MPs are to consider a letter by Sports Direct’s founder, Mike Ashley, in which says he will appear in front of a parliamentary committee investigating his business practices on the condition that the politicians visit his company’s headquarters first.
The billionaire’s move is a partial U-turn after he described MPs on the business, innovation and skills (BIS) select committee as “a joke” when they took the unusual step in March of issuing a summons for him to appear in front of them next month.
At the time, Ashley said: “My current intention is that I will not attend Westminster on 7 June as I believe the proposal by [BIS committee chairman] Iain Wright MP – whom I have offered to meet in Shirebrook [Sports Direct’s headquarters] – is an abuse of the parliamentary process. I therefore intend to challenge the attendance order issued by the BIS committee and I will be sending a formal reply to the committee in due course.”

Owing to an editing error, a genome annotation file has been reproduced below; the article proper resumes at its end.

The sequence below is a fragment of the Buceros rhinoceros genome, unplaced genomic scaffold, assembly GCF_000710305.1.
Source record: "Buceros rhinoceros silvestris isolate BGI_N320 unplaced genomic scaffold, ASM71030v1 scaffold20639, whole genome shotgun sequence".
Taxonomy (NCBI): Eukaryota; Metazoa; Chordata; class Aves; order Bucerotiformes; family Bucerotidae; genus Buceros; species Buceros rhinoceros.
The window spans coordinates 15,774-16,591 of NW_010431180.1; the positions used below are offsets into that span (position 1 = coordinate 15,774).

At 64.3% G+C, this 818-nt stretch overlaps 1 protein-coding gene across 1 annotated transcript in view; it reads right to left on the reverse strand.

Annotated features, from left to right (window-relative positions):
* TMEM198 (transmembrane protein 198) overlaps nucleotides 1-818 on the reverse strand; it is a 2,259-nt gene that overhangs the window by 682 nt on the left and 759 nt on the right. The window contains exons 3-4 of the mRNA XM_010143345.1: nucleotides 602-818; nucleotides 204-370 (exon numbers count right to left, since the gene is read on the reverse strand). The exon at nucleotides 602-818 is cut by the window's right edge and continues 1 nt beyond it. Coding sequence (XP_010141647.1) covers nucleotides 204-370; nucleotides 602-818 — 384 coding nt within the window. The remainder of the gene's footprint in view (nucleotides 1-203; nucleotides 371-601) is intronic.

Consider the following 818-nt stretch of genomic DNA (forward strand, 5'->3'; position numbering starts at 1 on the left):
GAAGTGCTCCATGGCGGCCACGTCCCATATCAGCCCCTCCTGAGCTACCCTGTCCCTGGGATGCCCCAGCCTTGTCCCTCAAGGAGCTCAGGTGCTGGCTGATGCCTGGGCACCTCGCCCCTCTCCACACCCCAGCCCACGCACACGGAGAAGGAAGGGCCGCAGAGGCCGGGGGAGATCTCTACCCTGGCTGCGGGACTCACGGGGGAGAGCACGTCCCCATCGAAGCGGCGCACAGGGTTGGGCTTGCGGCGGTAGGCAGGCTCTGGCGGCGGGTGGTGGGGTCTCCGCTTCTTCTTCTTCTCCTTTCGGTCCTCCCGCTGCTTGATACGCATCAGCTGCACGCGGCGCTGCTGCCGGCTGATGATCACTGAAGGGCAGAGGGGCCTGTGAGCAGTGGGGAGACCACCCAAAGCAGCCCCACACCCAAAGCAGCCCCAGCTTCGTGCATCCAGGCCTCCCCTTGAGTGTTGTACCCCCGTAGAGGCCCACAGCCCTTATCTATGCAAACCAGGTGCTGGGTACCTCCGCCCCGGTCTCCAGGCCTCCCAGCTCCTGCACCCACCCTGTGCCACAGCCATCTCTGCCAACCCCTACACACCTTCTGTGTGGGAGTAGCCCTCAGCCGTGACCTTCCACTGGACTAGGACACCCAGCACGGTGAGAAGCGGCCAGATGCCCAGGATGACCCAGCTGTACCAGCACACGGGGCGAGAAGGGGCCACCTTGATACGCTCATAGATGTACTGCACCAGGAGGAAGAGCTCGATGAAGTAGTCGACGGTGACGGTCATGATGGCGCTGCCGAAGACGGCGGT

MPs on the committee have been trying to quiz Ashley for months about Sports Direct, following a Guardian investigation last year that found workers at the sportswear group’s Shirebrook warehouse were receiving, in effect, rates of pay below the minimum wage.
Undercover reporters employed at the Derbyshire facility discovered thousands of workers were subjected to an extraordinary regime of searches and surveillance, while local primary schoolteachers told the Guardian that pupils would remain in school while ill – and return home to empty houses – as parents working at the depot were too frightened to take time off work.
Previously, the retailer had been accused by the union Unite of operating “Dickensian” working practices at Shirebrook.
Ashley had refused to appear before the committee, but in the new letter he said he would travel to Westminster if MPs visited the Sports Direct offices the day before. He has offered to fly the MPs to Derbyshire in his personal helicopter.
Wright has previously declined to meet Ashley in Shirebrook, citing the “select committee’s commitment to transparency”. The group of MPs will discuss the tycoon’s letter at a scheduled meeting next week.
Sports Direct responded to the Guardian’s investigation in December by announcing a pay rise for its staff, as well as a review of all agency workers’ terms and conditions, which was to be overseen by Ashley, who owns 55% of the retailer.
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